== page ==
the Committee for Purity in the Camp offers a variety of gadgets to limit the field of view and so prevent men from exposure to over-exposed women. The devices have recently gone on sale in ultra-Orthodox neighborhoods of Jerusalem and elsewhere.
Two semi-transparent stickers applied to the lenses of the user’s spectacles blur vision of anything beyond the range of a few meters and so diffuse immodestly dressed women to a harmless blot.
If Google Goggles has an open API, perhaps the CPC can develop a plugin that can identify and block out women before their wearers perceive them.
These nicely raise a substantive issue: the degree to which we should outsource self-control to external devices. Jezebel argues, "Outsourcing that willpower to a pair of glasses makes the idea of self-control almost meaningless," but admits it's better than haranguing little girls wearing short sleeves.
On the other hand, you could argue that this isn't substantively different from having an alarm clock that wakes you up earlier than you would otherwise get up (a technology that I use pretty much every day), or carrying a notebook in which you can write down the grocery list. Yes, having the notebook keeps you from having to memorize all the ingredients you daughter needs for the cake she's going to bake; but it also reduces the odds that you'll forget something and be responsible for ruining that surprise party.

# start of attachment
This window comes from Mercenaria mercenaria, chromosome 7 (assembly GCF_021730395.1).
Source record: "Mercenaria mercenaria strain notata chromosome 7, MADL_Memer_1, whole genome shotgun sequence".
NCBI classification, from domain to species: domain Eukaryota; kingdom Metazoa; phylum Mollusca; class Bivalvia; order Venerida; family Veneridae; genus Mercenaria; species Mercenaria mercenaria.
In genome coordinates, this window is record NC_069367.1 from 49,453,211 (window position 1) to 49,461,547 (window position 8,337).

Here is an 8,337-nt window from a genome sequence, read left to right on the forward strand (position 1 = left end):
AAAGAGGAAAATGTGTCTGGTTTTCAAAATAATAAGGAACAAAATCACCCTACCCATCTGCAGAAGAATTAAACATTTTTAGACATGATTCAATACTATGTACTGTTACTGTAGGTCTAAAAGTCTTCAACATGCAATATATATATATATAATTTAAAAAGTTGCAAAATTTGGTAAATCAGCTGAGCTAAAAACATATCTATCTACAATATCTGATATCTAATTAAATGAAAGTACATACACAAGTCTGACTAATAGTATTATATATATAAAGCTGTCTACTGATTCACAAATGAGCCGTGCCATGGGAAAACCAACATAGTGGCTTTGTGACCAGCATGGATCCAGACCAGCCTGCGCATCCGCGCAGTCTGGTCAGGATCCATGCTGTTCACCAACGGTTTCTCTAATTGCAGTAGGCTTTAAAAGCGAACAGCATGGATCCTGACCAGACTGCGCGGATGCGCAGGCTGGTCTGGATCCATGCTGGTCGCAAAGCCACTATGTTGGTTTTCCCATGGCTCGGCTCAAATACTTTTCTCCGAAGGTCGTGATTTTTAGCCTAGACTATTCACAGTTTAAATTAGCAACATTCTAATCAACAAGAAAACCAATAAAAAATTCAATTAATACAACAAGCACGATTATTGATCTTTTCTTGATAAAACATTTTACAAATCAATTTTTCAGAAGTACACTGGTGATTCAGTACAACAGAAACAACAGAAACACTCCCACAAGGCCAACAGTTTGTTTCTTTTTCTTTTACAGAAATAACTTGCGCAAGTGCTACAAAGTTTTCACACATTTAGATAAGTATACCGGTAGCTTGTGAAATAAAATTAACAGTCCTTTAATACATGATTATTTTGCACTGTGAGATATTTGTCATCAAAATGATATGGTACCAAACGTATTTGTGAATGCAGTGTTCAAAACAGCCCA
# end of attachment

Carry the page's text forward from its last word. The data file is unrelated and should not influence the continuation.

These days I tend to feel that technologies that augment or extend my own abilities are good, while technologies that automate are more questionable. I don't write down everything in my notebook, and thus absolve myself of the need to ever remember anything: it only extends my own capacity to recall lists. When you rely too much on technologies to either change you or alter the world to suit your preferences, you're likely to end up weakening, not strengthening, yourself.